Jones admitted European and US direct buying has not taken off like it did in the UK at the turn of the millennium, but said Admiral is investing in acquiring new US customers. He said the expense ratio will come down once typically loyal customers land on the books, resulting in increased margin and profitability. 

“We grew 10% in Spain, nearly 20% in Italy and more than one-third in France. The US was up over double digits. They are all growing quite nicely despite those challenging conditions,” he said.

But market watchers believe Admiral’s best bet of quickly impressing shareholders is through faster growth in UK home insurance. Home makes up around a quarter of rival Direct Line’s profits in an average weather year, compared to 1%-2% for Admiral. 

Jones said: “We have not really tried to cross-sell to our existing customers that hard until quite recently, with our multi-cover offering. Our hope is that we will be able to grow that business much faster than motor is likely to grow over the coming years.”

The final doubt is whether Admiral can sustain its level of reserve releases as the run-off enters a more choppy period of claims. Admiral is “very conservative” when it comes to reserving, said Jones.

The higher-claims induced profit warning in 2011 would have shaken out any complacency, boss Engelhardt said at the time.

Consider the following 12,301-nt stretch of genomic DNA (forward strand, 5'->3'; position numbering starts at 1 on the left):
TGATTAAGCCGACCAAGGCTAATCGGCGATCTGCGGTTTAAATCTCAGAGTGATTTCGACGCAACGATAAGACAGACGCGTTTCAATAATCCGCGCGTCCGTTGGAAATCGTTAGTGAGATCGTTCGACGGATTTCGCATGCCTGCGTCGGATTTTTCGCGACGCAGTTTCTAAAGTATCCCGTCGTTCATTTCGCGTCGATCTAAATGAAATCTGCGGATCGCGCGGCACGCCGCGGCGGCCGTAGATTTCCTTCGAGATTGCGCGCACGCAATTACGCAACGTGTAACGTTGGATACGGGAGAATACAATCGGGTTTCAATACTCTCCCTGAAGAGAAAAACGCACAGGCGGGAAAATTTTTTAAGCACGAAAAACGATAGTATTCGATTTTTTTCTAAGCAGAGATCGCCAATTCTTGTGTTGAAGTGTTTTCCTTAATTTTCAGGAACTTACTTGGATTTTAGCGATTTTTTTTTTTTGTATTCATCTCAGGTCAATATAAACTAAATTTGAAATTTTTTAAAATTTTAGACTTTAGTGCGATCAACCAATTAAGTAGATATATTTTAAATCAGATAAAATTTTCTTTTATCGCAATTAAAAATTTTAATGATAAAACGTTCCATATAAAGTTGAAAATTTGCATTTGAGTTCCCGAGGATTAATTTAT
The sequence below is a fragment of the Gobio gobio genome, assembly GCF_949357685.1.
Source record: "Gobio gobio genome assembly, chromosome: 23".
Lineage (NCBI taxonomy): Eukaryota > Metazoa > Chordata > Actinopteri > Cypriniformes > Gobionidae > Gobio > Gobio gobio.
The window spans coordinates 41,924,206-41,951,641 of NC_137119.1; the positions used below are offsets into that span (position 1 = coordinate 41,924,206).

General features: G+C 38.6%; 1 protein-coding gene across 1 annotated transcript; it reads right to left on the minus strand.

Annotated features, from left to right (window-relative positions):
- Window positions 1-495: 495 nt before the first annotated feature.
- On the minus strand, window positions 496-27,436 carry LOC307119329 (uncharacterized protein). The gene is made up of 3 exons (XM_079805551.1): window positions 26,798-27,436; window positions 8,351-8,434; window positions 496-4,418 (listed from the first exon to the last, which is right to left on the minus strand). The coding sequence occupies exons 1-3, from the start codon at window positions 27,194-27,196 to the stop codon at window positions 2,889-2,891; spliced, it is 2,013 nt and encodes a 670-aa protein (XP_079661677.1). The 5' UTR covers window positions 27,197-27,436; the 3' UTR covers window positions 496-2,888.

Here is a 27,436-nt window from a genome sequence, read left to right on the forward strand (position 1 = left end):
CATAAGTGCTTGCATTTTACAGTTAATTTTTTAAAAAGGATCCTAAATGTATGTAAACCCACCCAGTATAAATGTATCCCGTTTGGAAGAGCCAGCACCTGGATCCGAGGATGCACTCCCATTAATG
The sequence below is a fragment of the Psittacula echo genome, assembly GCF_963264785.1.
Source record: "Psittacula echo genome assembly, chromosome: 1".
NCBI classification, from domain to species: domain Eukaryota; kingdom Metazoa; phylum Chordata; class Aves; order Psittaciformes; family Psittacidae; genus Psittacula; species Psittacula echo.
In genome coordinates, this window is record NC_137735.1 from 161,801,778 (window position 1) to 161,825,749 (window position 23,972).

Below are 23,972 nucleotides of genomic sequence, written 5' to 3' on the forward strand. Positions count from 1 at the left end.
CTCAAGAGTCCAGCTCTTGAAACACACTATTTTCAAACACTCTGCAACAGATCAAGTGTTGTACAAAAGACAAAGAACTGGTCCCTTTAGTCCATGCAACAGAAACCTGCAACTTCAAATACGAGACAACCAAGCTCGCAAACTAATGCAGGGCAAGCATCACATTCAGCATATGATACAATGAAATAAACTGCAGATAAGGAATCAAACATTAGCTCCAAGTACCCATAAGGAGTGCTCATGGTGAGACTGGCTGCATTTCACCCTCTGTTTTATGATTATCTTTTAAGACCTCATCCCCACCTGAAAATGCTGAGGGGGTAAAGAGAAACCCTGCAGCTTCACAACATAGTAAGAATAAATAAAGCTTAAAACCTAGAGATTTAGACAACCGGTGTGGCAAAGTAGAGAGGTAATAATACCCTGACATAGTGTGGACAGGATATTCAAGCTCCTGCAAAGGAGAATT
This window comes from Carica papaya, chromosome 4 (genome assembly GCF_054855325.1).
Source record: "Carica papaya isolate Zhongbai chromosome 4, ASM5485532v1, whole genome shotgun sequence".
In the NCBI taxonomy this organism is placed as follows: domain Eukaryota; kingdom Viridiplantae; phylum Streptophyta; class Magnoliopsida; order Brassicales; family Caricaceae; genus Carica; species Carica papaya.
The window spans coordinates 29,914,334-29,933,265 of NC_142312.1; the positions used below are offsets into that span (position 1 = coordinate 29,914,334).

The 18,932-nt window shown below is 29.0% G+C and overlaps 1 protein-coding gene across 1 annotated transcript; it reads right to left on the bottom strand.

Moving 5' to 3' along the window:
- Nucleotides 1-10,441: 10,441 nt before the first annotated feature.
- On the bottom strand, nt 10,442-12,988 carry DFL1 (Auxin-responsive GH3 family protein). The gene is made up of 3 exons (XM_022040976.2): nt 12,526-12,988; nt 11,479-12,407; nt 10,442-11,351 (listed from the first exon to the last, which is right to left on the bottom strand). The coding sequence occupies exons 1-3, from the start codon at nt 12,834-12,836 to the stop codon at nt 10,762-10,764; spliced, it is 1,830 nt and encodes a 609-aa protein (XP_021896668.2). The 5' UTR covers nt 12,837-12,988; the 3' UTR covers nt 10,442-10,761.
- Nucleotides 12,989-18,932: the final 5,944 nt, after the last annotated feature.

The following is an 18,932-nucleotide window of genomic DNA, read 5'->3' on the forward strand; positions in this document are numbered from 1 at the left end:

Jones said: “It’s probably fair to say our reserve releases won’t stay to the level where they’ve been in the last couple of years. Nonetheless, we would always take a cautious approach to reserves and so always expect reserves releases to be a meaningful, substantial part of our profitability.” 




What is Admiral’s reserving strategy?

Admiral reserves conservatively. It means that it takes the points on its loss ratio in the current year, but, if claims run-off is as expected, it can benefit in the following years with releases, improving the combined operating ratio. 

Why is there concern from analysts?

Berenberg believes Admiral will run into claims years that are more choppy and it will not be able to sustain the level of releases, thereby impacting profits.

Has Admiral ever got it wrong? 

In 2011, Admiral issued a profit warning on higher than expected claims and reserve strengthening for the 2010 and 2011 years. The share price dropped 20%. The then-chief executive Henry Engelhardt said the issue was more about inexperience in Admiral’s claims staff rather than reserving.

What is the big deal about reserving in general? 

Reserving is largely just a natural part of insurance claims management, but it can be controversial if insurer bosses release aggressively to hit various targets in a certain year. 

Another issue is when an insurer releases too much from a certain year, only to find out later that it needs to strengthen it in the event of an unexpected spike in claims from the released year. 

Apart from all that, some insurers can simply get the amount of reserving needed wrong, despite the influence of actuarial experts. Insurer Gable, which went into administration in 2016,is a good example and RSA Ireland had a scandalous level of reserving in 2013 which led to it being fined last year.

In a worst case example, reserving can be part of a fraudulent activity, as was the case with Independent Insurance.